The perfect location for a true Parisian croque madame and cappuccino in a bowl! The absolute cafe to feel like a local. —Cassandra Pintro, associate production manager

This bespoke cocktail bar crafts unique drinks for every guest. Yes, even the ones that are always hard to please. Bisou mixologists create one-of-a-kind libations based on individual, in-the-moment cravings using the freshest ingredients. Á votre santé! —Elisee Browchuk

In the warmer months, I love eating at the outdoor patio of Loulou. Indulge in some truffle pizza while gazing upon Jardin des Tuileries and the Eiffel Tower, which, every hour, will give you a sparkling display of lights. —Elise Taylor

If you are missing the American brunch menu but still want to preserve the perfect je ne sais quoi lifestyle, Holybelly is the place for you. The hipster cafe just outside of the city center is well worth a trip, and the interior design deserves an honorable mention too. —Cassandra Pintro

Ferdi is not your typical burger spot and that’s why I love it. For one, they only take reservations via text message. The restaurant space itself is so small that you’ll walk right by it if you’re not paying attention, and once inside you’ll find the walls around you filled with anything from stuffed animals to vintage toy cars. Still, there’s a reason why Kim Kardashians and other celebs claim it’s the best burger in Paris. Personally, it’s the special sauce they use that puts it in my number one spot. While famous for its burgers and fries, the churros are a must for dessert. —Taylor Lashley, social media manager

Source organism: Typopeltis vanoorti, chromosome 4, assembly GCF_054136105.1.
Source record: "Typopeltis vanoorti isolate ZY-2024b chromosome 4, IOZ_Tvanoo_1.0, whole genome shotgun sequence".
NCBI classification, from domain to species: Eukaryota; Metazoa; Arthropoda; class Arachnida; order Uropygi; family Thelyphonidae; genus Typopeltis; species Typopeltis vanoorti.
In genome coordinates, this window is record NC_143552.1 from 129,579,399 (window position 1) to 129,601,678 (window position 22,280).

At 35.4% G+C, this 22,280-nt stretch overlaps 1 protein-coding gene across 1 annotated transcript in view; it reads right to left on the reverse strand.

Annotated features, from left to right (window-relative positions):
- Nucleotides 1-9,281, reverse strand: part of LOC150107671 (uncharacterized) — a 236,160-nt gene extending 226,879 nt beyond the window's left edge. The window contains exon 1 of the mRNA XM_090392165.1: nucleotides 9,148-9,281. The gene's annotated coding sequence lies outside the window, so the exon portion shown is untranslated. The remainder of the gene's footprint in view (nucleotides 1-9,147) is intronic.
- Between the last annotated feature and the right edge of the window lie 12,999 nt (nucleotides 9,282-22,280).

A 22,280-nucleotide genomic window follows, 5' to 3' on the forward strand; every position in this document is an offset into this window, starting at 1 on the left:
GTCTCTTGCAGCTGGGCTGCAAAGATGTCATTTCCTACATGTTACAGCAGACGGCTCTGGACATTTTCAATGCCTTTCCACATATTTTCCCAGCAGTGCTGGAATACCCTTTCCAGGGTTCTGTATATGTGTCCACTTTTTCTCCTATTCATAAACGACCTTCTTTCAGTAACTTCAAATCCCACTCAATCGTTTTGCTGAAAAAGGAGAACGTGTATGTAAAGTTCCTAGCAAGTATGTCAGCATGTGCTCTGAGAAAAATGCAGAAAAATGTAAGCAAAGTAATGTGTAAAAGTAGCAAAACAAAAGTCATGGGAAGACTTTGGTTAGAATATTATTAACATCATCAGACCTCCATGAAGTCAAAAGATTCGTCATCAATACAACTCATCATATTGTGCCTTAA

For an adventurous night out, go out for dinner and a cabaret show at Crazy Horse. You’ll live out your Moulin Rouge fantasies and more. —Elise Taylor

It’s depressing to be gluten-free in Paris. It felt like all the delicious croissants and people enjoying them were taunting me with their flaky, buttery-fingered joy—until I made a trip to the 6th’s Noglu bakery. They make the impossible happen: chocolate eclairs, Paris-Brest, and different types of croissants, all made in a 100 percent gluten-free facility so it’s safe to overindulge in one of everything on the menu. -Margaux Anbouba, senior beauty editor

On a trip to Paris this summer, Vogue Runway’s local Parisian critic Amy Verner took me to Cafe Kitsuné at the Tuileries Gardens. I’ll admit that I’ve never felt tempted to stop by the cafe which also has a location in the West Village in New York—and has several storefronts in Paris as well—but Tuileries Gardens outpost was so quiet and relaxing. It felt very French to sit amongst the locals on one of those tables overlooking the garden. -Irene Kim, production and editorial coordinator, Vogue Runway